The new third-gen Hyundai platform allows for improvements inn performance, handling, fuel efficiency, and safety. Additionally, it features more crash resistance. With the SUV market growing increasingly competitive, it's understandable that Hyundai would want to shift the model to the new underpinnings ASAP.

The lower half of the dashboard has been redesigned for 2021 and the cabin has been outfitted with soft-touch materials. The center console has also been redesigned and now floats and features similar instrumentation to the Hyundai Nexo and Palisade. This leaves a good amount of space between driver and front passenger for storage.

A new 10.25-inch infotainment screen floats on the dashboard.Photo courtesy of Hyundai Motor America

The new 10.25-inch infotainment touch screen appears to float above the dashboard. A new 12.3-inch all-digital instrument cluster sits in front of the driver.

The new Santa Fe will be available in Europe starting September 2020. There is not yet confirmation as to when it comes to the U.S. or what it will cost.

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Nuts & Bolts

 
 

The Subaru Crosstrek has been refreshed for the 2021 model year.

Photo courtesy of Subaru of America, Inc.

Long beloved for its zippy drivability and spacious cargo area, the Subaru Crosstrek is also just underpowered enough for some drivers to make it a non-starter. The automaker is now offering a 2.5-liter four-cylinder option for the 2021 Subaru Crosstrek.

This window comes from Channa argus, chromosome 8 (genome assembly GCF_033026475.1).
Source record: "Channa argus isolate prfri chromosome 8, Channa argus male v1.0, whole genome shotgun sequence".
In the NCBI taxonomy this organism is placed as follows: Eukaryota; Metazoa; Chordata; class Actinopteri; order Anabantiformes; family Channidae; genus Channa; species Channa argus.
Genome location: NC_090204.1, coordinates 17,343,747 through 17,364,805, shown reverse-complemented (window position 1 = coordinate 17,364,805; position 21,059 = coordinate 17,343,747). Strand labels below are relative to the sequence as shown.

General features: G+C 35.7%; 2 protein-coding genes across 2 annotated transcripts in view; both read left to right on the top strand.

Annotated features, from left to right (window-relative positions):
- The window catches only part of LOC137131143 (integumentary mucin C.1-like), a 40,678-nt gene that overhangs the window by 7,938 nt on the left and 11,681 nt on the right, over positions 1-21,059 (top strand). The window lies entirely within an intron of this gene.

Buyers can choose the standard 2.0-liter four-cylinder engine that delivers 152 horsepower and 145 pound-feet of torque or the 2.5-liter that is shared with the Forester and gets 182 horsepower and 176 pound-feet of torque.

2021 Subaru Crosstrek The car is mostly unchanged at the rear compared to the 2020 model and still just as capable. Photo courtesy of Subaru of America, Inc.

Both engines are paired with a continuously variable transmission (CVT) in most trim levels. The standard six-speed manual transmission in the Base and Premium grades is paired with the smaller engine. Models equipped with the CVT get Intelligent and Sport drive modes.

The larger engine gets 27 mpg in the city, 34 mpg on the highway, and 29 mpg combined. The smaller engine, mated with the CVT, achieves 28 mpg in the city, 33 mpg on the highway, and 30 mpg combined. With the manual, the Crosstrek gets just 22/29/25 mpg city/highway/combined.